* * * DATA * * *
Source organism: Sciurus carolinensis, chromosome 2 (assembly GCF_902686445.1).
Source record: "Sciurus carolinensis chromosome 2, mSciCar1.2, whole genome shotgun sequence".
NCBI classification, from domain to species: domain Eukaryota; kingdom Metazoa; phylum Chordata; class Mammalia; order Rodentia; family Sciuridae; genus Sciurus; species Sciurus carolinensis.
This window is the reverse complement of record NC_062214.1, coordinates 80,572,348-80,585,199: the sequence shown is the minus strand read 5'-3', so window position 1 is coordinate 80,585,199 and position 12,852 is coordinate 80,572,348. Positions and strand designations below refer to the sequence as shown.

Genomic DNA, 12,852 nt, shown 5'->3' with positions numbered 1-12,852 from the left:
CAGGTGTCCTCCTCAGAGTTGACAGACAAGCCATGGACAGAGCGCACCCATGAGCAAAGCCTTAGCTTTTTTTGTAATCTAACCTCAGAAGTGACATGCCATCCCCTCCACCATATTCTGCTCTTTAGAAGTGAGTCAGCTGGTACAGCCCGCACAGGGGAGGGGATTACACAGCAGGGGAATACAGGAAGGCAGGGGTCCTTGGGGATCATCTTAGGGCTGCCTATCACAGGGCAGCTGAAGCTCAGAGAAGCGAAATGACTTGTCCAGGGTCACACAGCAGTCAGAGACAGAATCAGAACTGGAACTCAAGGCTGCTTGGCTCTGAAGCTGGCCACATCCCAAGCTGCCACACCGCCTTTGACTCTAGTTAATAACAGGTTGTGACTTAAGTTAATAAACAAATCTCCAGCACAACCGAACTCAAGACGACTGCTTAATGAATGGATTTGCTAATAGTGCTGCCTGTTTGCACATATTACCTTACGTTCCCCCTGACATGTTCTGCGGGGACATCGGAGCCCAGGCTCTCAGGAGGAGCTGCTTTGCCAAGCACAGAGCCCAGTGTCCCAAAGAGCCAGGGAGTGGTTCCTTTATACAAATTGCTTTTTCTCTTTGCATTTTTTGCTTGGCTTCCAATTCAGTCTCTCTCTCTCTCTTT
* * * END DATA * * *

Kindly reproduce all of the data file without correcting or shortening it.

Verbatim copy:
Source organism: Sciurus carolinensis, chromosome 2 (assembly GCF_902686445.1).
Source record: "Sciurus carolinensis chromosome 2, mSciCar1.2, whole genome shotgun sequence".
NCBI classification, from domain to species: domain Eukaryota; kingdom Metazoa; phylum Chordata; class Mammalia; order Rodentia; family Sciuridae; genus Sciurus; species Sciurus carolinensis.
This window is the reverse complement of record NC_062214.1, coordinates 80,572,348-80,585,199: the sequence shown is the minus strand read 5'-3', so window position 1 is coordinate 80,585,199 and position 12,852 is coordinate 80,572,348. Positions and strand designations below refer to the sequence as shown.

Genomic DNA, 12,852 nt, shown 5'->3' with positions numbered 1-12,852 from the left:
CAGGTGTCCTCCTCAGAGTTGACAGACAAGCCATGGACAGAGCGCACCCATGAGCAAAGCCTTAGCTTTTTTTGTAATCTAACCTCAGAAGTGACATGCCATCCCCTCCACCATATTCTGCTCTTTAGAAGTGAGTCAGCTGGTACAGCCCGCACAGGGGAGGGGATTACACAGCAGGGGAATACAGGAAGGCAGGGGTCCTTGGGGATCATCTTAGGGCTGCCTATCACAGGGCAGCTGAAGCTCAGAGAAGCGAAATGACTTGTCCAGGGTCACACAGCAGTCAGAGACAGAATCAGAACTGGAACTCAAGGCTGCTTGGCTCTGAAGCTGGCCACATCCCAAGCTGCCACACCGCCTTTGACTCTAGTTAATAACAGGTTGTGACTTAAGTTAATAAACAAATCTCCAGCACAACCGAACTCAAGACGACTGCTTAATGAATGGATTTGCTAATAGTGCTGCCTGTTTGCACATATTACCTTACGTTCCCCCTGACATGTTCTGCGGGGACATCGGAGCCCAGGCTCTCAGGAGGAGCTGCTTTGCCAAGCACAGAGCCCAGTGTCCCAAAGAGCCAGGGAGTGGTTCCTTTATACAAATTGCTTTTTCTCTTTGCATTTTTTGCTTGGCTTCCAATTCAGTCTCTCTCTCTCTCTTT